Paris Fashion Week: John Galliano's New Mutiny Fragrance Aims to Be Calvin Klein CK One for Today
The designer unveiled his first scent at Maison Margiela during Paris Fashion Week on Wednesday, with some help from Sasha Lane, Willow Smith and others.
John Galliano, fashion’s onetime enfant terrible, who was famously caught on a camera phone shouting anti-Semitic slurs that led to his firing at Dior and a stint in rehab for alcohol addiction, revealed a new Mutiny fragrance and #MyMutiny social media campaign during his Maison Margiela runway show on Wednesday at Paris Fashion Week. The message? To sell the “essence of change,” while promoting tolerance (yes, there's irony in that) and an end to gender stereotyping with this deep thought: “There is no such thing as normal.”
Guests arrived to see a film by Fabien Baron projected on the walls featuring actresses Sasha Lane, Willow Smith and trans model Teddy Quinlivan among others, sharing candid thoughts about redefining beauty, living authentically and not allowing your appearance to define your femininity. (In the latest installation of the Margiela brand’s In the Memory Of podcast series, Galliano reveals the story behind his new genderless approach, and that social media influencers and pop culture figures are his inspirations.)
For Galliano’s first unisex collection, the clothes on the runway were worn by gender-bending models of all kinds — with finger waves, wearing granny hats, sheer lingerie layers, latex pants and skirts, all of them looking a bit like club kids vogueing on a catwalk.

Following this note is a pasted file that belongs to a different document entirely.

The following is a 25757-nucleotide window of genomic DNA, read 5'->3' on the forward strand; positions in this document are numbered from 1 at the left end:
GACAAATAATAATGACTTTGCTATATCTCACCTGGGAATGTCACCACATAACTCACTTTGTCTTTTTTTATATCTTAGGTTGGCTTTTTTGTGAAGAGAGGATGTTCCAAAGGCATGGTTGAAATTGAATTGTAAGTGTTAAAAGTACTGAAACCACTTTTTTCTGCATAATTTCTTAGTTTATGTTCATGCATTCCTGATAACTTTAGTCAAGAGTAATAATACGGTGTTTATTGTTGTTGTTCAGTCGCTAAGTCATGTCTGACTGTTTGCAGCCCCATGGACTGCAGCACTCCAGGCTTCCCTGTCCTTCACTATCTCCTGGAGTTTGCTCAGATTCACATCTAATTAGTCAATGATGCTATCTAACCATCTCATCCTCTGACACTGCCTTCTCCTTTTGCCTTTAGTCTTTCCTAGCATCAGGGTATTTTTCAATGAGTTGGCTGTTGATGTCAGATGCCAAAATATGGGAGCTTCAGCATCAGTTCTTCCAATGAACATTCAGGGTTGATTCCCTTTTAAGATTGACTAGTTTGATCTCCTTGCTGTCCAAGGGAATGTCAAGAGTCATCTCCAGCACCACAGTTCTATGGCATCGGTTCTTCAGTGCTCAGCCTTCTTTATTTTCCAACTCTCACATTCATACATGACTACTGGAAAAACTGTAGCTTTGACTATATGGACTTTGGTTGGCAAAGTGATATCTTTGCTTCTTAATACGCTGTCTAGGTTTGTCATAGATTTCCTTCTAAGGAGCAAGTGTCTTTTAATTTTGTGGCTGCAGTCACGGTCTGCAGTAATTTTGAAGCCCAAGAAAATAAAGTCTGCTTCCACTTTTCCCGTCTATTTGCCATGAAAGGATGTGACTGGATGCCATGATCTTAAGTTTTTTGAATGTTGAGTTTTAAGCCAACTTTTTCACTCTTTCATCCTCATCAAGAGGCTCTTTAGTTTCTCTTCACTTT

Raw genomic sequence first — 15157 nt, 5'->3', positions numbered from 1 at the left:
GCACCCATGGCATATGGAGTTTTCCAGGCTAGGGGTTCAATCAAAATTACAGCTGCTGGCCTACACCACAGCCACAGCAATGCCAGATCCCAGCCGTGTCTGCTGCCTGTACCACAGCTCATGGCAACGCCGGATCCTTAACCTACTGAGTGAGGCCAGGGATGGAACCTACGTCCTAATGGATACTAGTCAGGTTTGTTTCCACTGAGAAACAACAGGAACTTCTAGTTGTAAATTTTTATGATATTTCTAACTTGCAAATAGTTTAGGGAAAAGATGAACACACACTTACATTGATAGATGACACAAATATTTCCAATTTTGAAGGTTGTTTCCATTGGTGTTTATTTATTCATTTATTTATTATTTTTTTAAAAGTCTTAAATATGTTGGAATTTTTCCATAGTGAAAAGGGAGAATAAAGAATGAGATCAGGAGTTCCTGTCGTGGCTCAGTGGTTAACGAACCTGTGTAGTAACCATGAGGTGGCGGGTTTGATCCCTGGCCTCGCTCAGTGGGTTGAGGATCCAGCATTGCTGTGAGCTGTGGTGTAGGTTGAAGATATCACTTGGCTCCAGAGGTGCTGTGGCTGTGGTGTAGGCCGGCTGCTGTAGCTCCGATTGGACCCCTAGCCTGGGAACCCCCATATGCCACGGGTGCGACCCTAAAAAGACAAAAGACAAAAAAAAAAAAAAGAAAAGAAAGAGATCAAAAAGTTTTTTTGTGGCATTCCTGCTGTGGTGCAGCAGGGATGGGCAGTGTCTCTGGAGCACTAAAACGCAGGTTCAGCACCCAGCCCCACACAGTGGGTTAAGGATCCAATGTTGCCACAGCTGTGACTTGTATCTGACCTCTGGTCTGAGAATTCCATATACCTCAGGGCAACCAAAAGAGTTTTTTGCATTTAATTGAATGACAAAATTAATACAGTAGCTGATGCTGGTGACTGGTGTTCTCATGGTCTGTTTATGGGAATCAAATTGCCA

The designer's deconstructed silhouettes are always brilliantly mutinous themselves, this season with suiting fabric blazers, capes and coats ripping at the seams, gold brocade frills worn belted to bare torsos like modern corsets, and tea dresses spliced and diced. The brand’s signature pillow-like handbags, techie rucksacks and headphones added to the maison’s more commercial offerings. And that's not where it ended.
After the show, when guests exited onto Avenue President Wilson, they encountered a bus parked out front of the Grand Palais with a giant screen aloft, beaming the branded campaign, guerilla-style, to hundreds of passersby on the street.
No idea what Mutiny actually smells like (samples were not forthcoming), but I imagine Galliano and his bosses are hoping it will become the Gen Z version of Calvin Klein's revolutionary CK One fragrance of the '90s, which itself was marketed through street art campaigns, Times Square billboards and more.
Smells like success to me.